Wedlock of the Gods
There is nothing better than a good story like Wedlock of the Gods to evoke emotion to draw you into a character's journey. The director Wale Ojo brought this piece of African literature to life so it felt real, authentic and makes you leave the Cochrane Theatre feeling nothing but moved by the power of love.
Everything down to the layout and decor of the set, the props used, and lighting created the right ambiance before the actors even entered the stage. This combined with the beauty of the colourful cloths used for the actors costume allowed the audience to feel as though they were in the heart of a village in Nigeria.
Each of the characters played an important part in this play and the removal of any one of those characters would have affected the overall telling of the story. The dialogue, character interaction and each character's body language was brilliant and felt so genuine. The use of parables and proverbs in the confrontations and arguments between characters about serious issues, including honour, shame and death has you laughing no matter how much you try to contain it. This use of humour allows you, for a moment to smile during a story that is so heart felt.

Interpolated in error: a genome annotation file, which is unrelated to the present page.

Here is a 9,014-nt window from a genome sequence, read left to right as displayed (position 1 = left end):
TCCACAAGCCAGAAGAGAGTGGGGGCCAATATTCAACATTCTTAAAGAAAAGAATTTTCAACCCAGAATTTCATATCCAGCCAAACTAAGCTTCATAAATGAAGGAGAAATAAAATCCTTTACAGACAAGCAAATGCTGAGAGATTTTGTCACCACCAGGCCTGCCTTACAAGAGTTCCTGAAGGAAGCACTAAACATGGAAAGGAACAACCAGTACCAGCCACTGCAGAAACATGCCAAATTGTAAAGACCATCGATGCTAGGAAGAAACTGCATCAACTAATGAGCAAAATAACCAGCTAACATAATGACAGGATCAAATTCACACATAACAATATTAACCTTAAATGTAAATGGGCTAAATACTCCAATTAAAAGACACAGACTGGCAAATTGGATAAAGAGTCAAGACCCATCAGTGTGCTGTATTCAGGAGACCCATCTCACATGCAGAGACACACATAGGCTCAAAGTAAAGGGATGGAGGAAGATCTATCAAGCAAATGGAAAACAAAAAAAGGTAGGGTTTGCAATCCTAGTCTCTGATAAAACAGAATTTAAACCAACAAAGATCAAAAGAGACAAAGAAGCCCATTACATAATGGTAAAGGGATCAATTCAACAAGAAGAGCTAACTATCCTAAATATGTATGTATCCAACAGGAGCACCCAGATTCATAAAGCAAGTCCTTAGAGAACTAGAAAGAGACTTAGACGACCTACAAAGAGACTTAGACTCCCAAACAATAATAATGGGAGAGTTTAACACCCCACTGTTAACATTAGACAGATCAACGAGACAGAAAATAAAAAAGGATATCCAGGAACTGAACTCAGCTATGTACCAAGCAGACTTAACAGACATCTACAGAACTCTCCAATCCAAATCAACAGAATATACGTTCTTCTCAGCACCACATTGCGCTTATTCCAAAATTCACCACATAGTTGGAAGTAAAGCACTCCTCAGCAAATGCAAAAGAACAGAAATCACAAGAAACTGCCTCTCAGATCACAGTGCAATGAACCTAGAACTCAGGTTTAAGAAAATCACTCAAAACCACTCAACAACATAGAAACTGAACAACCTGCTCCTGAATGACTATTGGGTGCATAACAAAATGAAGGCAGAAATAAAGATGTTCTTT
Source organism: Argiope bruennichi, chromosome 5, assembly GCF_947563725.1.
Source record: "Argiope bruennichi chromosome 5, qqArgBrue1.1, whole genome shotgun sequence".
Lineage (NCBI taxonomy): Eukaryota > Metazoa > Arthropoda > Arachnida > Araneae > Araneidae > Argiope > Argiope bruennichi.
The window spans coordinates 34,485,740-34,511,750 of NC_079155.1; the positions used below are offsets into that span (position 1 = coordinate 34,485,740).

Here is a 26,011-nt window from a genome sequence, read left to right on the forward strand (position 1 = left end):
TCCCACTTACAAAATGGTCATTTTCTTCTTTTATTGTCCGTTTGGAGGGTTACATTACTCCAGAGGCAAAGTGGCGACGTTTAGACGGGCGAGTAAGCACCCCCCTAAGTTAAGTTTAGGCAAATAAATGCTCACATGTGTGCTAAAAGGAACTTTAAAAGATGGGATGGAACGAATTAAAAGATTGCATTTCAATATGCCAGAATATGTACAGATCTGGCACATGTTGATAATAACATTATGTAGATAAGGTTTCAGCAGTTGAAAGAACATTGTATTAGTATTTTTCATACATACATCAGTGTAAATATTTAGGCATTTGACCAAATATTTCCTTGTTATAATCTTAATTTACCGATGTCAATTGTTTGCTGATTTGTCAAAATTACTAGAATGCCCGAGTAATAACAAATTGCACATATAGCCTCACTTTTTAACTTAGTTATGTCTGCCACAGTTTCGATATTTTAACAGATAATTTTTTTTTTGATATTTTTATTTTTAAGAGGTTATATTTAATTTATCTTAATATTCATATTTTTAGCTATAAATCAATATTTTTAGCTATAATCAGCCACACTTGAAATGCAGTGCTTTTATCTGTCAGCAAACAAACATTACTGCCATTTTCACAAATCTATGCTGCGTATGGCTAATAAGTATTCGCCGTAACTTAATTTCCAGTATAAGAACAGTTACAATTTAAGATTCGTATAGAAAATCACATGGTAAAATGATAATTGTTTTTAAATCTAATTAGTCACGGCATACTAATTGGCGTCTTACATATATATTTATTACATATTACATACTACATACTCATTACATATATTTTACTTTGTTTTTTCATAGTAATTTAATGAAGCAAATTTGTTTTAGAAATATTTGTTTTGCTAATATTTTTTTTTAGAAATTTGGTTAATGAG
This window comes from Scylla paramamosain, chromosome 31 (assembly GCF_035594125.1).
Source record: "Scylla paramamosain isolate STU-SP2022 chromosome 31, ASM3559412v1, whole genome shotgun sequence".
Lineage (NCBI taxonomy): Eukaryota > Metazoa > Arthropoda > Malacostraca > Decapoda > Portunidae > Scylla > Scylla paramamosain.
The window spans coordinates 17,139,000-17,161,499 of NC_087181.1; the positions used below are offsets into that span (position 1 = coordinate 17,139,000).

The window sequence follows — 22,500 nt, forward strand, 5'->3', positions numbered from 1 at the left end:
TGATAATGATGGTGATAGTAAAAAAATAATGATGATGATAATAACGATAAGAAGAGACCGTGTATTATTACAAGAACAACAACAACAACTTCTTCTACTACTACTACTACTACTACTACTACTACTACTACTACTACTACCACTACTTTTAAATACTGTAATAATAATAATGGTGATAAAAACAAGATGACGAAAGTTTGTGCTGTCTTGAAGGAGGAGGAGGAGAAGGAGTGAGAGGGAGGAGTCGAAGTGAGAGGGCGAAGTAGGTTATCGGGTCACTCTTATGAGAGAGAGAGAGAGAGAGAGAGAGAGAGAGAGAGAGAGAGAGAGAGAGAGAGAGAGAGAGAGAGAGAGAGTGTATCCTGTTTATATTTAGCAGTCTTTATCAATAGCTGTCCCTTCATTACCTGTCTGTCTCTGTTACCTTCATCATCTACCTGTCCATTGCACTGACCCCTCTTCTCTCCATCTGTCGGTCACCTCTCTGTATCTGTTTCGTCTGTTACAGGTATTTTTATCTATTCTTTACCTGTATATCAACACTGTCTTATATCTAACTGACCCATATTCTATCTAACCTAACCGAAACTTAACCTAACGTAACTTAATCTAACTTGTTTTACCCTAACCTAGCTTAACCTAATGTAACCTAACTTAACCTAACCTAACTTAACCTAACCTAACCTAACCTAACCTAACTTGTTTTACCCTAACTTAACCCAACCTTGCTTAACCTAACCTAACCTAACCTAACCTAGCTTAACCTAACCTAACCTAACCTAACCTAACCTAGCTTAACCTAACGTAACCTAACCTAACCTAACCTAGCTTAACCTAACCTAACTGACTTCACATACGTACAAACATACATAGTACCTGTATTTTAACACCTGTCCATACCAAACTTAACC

Even though the dialogue and accents were nothing but accurate there were a few moments that were difficult to understand but thankfully this did not disrupt following the story.
The simplicity of the music was key with this play. The use of a beautiful flute player added to the drama created with the acting and was subtle yet effective. It allowed the audience to feel the pain, the loss and heartache felt by the characters rather than the music being the focal point.
Wedlock of the Gods was perfectly timed. It was clear, concise and very entertaining. Anything shorter would have felt rushed and anything longer would have been unnecessary. This play is perfect if you a yearning an after work theatre experience.
Wedlock of the Gods is at The Cochrane Theatre until 28 May 2011